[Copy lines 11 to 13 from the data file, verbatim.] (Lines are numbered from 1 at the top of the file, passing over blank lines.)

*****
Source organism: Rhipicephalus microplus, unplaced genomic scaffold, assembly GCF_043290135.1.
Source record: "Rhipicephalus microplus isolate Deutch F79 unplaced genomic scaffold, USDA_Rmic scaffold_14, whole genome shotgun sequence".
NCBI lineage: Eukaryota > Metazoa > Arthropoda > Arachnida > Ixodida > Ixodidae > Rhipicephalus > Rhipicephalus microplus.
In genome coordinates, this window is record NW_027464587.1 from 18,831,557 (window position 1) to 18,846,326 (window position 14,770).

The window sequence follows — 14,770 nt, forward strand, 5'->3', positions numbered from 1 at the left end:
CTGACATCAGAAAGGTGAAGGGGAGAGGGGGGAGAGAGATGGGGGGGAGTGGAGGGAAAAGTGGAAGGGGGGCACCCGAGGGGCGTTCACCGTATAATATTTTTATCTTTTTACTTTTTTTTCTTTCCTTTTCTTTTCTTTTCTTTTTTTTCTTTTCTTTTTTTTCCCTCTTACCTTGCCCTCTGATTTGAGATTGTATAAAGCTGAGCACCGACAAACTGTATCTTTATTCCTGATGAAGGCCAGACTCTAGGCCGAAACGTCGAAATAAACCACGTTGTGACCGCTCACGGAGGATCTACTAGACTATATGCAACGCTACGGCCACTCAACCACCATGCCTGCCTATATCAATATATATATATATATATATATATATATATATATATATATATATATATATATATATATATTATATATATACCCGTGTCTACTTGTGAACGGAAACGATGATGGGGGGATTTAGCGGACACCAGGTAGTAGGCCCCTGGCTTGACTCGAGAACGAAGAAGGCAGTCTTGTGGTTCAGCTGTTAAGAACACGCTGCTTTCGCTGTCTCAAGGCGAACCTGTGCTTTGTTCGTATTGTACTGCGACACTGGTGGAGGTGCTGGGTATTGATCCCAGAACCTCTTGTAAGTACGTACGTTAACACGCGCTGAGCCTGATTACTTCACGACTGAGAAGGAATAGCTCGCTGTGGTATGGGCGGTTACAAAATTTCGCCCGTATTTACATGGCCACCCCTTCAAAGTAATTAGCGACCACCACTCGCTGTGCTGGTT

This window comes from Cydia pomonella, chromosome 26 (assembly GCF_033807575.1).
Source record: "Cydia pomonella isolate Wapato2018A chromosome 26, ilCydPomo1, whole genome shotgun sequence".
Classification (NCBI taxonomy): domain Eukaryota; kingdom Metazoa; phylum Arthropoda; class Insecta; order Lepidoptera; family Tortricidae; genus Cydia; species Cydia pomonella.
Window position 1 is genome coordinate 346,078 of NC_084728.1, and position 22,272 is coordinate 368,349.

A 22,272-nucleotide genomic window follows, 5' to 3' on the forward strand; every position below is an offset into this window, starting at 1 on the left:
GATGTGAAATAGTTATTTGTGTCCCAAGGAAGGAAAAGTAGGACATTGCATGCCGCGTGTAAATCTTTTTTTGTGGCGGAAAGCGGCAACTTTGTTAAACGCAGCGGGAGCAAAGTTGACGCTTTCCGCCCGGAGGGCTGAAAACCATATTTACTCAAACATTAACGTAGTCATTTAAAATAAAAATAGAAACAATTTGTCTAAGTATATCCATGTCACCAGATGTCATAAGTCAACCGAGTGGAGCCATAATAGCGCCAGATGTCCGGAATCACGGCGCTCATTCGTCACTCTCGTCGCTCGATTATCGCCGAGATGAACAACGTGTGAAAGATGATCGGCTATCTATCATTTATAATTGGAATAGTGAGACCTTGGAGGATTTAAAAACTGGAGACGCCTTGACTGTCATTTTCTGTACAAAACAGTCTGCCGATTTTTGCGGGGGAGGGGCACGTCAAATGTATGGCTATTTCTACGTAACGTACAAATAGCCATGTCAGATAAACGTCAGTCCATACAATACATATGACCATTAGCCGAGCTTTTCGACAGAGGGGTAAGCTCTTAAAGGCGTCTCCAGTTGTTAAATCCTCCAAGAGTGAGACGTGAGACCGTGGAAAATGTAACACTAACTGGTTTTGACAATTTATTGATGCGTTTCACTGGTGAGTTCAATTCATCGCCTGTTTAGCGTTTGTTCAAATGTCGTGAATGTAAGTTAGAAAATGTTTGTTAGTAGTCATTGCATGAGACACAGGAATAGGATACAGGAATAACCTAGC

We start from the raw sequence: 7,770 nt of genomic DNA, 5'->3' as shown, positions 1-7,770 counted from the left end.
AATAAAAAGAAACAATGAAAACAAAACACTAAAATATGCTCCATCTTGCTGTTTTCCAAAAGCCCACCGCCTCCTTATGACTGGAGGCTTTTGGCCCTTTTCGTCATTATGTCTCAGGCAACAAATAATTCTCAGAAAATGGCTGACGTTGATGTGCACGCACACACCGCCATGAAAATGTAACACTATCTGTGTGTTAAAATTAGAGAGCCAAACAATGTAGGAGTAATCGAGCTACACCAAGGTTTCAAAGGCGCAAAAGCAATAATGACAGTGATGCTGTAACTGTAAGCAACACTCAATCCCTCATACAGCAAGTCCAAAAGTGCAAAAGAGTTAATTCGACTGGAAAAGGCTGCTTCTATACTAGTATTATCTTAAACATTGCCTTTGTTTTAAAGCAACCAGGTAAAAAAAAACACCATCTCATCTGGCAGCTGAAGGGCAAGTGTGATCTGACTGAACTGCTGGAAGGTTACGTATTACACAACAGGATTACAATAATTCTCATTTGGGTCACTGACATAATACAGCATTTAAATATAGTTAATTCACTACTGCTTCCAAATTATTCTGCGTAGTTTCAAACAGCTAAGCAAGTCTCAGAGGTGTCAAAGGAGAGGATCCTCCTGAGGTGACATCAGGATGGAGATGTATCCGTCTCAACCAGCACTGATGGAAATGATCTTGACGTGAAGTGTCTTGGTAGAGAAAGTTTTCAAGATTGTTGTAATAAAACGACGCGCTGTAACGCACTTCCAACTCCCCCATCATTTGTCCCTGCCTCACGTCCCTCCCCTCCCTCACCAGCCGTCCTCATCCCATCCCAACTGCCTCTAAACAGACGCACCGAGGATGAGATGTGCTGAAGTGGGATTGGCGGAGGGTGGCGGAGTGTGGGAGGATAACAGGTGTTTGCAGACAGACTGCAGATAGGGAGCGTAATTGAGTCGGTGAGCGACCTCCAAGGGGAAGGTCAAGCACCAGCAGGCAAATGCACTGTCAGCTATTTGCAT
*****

A 22,272-nucleotide genomic window follows, 5' to 3' on the forward strand; every position below is an offset into this window, starting at 1 on the left:
GATGTGAAATAGTTATTTGTGTCCCAAGGAAGGAAAAGTAGGACATTGCATGCCGCGTGTAAATCTTTTTTTGTGGCGGAAAGCGGCAACTTTGTTAAACGCAGCGGGAGCAAAGTTGACGCTTTCCGCCCGGAGGGCTGAAAACCATATTTACTCAAACATTAACGTAGTCATTTAAAATAAAAATAGAAACAATTTGTCTAAGTATATCCATGTCACCAGATGTCATAAGTCAACCGAGTGGAGCCATAATAGCGCCAGATGTCCGGAATCACGGCGCTCATTCGTCACTCTCGTCGCTCGATTATCGCCGAGATGAACAACGTGTGAAAGATGATCGGCTATCTATCATTTATAATTGGAATAGTGAGACCTTGGAGGATTTAAAAACTGGAGACGCCTTGACTGTCATTTTCTGTACAAAACAGTCTGCCGATTTTTGCGGGGGAGGGGCACGTCAAATGTATGGCTATTTCTACGTAACGTACAAATAGCCATGTCAGATAAACGTCAGTCCATACAATACATATGACCATTAGCCGAGCTTTTCGACAGAGGGGTAAGCTCTTAAAGGCGTCTCCAGTTGTTAAATCCTCCAAGAGTGAGACGTGAGACCGTGGAAAATGTAACACTAACTGGTTTTGACAATTTATTGATGCGTTTCACTGGTGAGTTCAATTCATCGCCTGTTTAGCGTTTGTTCAAATGTCGTGAATGTAAGTTAGAAAATGTTTGTTAGTAGTCATTGCATGAGACACAGGAATAGGATACAGGAATAACCTAGC

We start from the raw sequence: 7,770 nt of genomic DNA, 5'->3' as shown, positions 1-7,770 counted from the left end.